High temps in cars can be dangerous for pets, children; Ways to stay safe

MIAMI VALLEY — With record-high temperatures expected in the Miami Valley, it’s important to keep your children and pets’ safety in mind.

The National Safety Council said on average 38 children die every year from vehicular heatstroke.

More than half of those cases, according to the council, is from parents or caretakers forgetting their child in their care.

It can only take a few minutes or less, depending on how strong the sun is and how high temperatures are.

Dr. Sylvia Parks, a pediatrician at South Dayton Pediatrics, said heat stroke typically starts when your body is above 104 degrees.

Parks said problems can become permanent once your body hits above 107 degrees.

One way to prevent leaving a child in the car is to leave your bags or valuables in the back seat with them, or even a stuffed animal in the front seat with you as a reminder.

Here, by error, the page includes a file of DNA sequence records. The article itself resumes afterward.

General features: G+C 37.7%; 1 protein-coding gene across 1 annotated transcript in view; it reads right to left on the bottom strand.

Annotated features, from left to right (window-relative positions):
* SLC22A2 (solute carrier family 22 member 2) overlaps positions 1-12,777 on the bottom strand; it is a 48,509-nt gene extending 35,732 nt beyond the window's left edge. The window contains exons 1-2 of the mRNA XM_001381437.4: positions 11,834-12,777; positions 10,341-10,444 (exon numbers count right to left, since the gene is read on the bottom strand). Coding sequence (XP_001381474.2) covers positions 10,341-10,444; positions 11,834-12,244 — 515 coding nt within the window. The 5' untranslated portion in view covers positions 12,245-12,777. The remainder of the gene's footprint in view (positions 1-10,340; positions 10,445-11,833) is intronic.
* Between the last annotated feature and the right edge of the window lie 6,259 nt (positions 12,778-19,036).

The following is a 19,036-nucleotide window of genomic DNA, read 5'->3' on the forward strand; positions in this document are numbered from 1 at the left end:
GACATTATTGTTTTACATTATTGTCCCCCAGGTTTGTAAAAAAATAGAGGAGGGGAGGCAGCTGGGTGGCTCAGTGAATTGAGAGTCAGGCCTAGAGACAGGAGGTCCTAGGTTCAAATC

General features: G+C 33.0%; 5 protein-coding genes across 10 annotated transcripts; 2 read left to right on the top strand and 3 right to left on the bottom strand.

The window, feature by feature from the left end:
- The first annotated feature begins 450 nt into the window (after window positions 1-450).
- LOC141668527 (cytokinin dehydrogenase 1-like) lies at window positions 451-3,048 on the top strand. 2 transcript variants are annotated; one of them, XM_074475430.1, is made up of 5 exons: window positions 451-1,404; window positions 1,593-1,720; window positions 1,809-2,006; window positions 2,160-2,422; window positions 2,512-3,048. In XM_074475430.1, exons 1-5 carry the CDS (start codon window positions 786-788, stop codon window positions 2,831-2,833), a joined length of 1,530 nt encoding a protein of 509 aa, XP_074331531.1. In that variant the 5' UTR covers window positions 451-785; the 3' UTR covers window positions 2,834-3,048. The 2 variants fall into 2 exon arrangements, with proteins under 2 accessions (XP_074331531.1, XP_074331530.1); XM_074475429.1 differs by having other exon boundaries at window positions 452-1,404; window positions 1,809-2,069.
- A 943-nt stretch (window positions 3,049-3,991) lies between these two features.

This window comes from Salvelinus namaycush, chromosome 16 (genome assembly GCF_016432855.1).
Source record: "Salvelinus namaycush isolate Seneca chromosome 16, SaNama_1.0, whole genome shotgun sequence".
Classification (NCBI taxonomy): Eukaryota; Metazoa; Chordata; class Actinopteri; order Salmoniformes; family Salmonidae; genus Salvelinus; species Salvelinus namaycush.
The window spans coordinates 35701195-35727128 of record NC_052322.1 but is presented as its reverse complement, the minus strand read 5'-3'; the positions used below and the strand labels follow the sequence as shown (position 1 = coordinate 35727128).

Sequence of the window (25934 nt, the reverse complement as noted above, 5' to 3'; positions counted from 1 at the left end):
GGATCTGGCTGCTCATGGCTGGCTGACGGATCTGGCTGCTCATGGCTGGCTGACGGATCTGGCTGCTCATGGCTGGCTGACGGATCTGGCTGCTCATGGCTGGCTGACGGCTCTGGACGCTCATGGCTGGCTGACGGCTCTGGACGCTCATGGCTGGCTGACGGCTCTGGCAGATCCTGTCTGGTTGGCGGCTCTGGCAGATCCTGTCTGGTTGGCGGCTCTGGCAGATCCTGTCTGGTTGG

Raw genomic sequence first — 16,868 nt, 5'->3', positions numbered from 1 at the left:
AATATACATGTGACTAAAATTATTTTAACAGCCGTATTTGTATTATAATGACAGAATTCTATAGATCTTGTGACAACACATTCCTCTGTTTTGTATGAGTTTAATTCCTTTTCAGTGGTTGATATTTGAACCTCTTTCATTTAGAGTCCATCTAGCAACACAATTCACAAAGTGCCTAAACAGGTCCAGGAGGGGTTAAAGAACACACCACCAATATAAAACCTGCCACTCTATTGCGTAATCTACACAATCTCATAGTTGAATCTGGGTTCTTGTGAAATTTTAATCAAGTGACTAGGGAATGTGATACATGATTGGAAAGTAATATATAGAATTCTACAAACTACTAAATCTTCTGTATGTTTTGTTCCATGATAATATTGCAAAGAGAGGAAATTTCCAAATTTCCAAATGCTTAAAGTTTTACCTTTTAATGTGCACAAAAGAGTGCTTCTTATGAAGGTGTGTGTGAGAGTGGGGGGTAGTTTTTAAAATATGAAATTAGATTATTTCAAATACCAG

>> City of Dayton opens cooling centers due to record heat

Pets are also at risk if left in hot cars.

High temperatures can cause permanent organ damage and even death, according to the Humane Society.

According to the Humane Society, cracking your windows doesn’t do enough to reduce the heat inside your car.

Kara Hamby with the Animal Resource Center gave tips on what symptoms to look out for.

“Look out for heavy panting rapid heartbeat, staggering gait, glazed eyes, vomiting,” Hamby said.

If you see your pet having these symptoms, Hamby suggests getting cool damp clothes and putting them on your dog.

She also suggests getting them inside or in shade and making sure they are hydrated.

If need be Hamby said to take them to a veterinarian as soon as possible.

PETA reports that 13 animals have died from overheating in their owner’s cars so far this year.